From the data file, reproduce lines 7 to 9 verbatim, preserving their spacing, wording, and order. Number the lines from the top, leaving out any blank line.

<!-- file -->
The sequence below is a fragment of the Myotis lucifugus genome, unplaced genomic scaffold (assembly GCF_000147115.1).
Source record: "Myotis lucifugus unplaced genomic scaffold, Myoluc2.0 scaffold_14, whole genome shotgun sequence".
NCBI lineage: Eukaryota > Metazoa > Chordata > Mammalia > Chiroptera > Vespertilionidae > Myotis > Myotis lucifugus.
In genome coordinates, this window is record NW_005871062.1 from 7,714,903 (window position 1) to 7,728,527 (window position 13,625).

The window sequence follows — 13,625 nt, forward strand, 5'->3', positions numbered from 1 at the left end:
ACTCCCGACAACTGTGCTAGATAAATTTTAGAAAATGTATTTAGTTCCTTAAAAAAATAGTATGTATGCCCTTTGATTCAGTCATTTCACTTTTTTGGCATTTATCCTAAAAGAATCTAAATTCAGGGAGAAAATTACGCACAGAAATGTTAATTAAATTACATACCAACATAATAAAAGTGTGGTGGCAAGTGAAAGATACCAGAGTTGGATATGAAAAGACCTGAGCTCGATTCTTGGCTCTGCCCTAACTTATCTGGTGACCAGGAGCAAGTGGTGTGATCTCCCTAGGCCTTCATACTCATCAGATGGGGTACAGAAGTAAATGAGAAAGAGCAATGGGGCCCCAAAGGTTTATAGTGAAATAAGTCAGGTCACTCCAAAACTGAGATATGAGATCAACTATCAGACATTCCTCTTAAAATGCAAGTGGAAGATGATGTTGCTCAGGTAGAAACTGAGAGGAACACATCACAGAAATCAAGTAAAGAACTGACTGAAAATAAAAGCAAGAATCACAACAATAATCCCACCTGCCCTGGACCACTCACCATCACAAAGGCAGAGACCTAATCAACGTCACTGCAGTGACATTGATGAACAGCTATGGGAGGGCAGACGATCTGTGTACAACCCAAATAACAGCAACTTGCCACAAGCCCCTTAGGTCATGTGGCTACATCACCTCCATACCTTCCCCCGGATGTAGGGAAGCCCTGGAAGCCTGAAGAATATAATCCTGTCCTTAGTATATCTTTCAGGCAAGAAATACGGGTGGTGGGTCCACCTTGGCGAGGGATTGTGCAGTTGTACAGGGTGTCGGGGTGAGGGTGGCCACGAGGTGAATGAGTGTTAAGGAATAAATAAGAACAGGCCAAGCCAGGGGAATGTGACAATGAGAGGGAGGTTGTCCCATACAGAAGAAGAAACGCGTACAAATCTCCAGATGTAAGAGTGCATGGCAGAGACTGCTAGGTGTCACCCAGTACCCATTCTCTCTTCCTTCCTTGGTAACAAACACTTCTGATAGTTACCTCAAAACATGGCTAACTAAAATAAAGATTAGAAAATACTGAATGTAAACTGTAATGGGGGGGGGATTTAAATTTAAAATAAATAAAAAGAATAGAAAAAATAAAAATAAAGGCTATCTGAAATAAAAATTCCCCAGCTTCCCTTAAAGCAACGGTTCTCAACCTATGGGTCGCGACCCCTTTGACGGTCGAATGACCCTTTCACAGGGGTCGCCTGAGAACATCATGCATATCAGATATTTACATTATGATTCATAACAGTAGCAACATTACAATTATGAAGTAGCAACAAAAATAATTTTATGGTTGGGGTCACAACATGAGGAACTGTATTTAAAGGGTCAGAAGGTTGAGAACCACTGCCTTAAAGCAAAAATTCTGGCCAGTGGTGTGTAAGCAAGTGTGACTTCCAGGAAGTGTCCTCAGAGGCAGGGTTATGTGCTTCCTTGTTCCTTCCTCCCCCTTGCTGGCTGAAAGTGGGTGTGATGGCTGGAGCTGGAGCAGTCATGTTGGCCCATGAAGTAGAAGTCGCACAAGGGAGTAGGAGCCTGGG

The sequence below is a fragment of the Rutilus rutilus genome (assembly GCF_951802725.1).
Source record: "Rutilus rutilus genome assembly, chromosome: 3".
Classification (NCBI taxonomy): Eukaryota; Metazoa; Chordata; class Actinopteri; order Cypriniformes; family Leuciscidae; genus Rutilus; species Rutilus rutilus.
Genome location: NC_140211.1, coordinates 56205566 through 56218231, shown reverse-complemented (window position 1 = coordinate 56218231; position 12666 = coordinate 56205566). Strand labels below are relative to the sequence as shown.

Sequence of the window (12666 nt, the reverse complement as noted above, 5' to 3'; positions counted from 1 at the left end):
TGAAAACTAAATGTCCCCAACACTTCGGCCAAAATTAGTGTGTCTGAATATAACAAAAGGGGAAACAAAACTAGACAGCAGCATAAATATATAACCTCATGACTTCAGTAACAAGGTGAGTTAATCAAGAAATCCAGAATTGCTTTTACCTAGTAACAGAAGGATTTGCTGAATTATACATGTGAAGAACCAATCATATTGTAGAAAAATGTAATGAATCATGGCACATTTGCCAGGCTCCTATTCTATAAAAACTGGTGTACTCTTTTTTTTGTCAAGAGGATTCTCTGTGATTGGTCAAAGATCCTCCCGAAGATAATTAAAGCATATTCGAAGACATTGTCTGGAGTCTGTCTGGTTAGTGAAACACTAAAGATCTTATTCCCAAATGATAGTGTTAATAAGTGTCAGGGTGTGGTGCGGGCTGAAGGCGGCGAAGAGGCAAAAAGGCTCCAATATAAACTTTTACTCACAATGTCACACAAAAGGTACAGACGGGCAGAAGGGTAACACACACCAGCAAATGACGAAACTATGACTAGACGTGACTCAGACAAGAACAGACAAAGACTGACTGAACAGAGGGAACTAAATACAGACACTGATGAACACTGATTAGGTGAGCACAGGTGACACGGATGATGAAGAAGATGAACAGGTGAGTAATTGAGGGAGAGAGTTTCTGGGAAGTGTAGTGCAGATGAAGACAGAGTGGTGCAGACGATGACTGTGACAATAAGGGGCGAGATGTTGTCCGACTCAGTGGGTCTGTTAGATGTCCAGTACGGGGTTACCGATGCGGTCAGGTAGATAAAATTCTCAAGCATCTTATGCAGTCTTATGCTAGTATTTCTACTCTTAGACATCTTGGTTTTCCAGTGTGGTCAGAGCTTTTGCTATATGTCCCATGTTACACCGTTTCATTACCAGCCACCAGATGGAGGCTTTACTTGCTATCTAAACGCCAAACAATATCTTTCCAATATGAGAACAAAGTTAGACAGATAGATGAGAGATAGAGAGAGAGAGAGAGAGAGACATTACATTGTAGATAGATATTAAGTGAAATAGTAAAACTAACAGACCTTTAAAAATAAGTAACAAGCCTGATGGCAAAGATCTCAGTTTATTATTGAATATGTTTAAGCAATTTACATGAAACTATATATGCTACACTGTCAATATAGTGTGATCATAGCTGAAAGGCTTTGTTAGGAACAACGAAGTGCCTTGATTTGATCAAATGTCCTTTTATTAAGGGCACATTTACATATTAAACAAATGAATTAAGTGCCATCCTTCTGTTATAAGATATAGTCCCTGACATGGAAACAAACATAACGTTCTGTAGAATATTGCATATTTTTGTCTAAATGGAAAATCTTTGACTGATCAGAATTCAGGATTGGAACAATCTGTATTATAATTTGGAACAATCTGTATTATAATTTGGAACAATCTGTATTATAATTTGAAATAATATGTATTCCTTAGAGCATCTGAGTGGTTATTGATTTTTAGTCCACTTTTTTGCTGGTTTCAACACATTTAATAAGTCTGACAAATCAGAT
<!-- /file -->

The sequence below is a fragment of the Rutilus rutilus genome (assembly GCF_951802725.1).
Source record: "Rutilus rutilus genome assembly, chromosome: 3".
Classification (NCBI taxonomy): Eukaryota; Metazoa; Chordata; class Actinopteri; order Cypriniformes; family Leuciscidae; genus Rutilus; species Rutilus rutilus.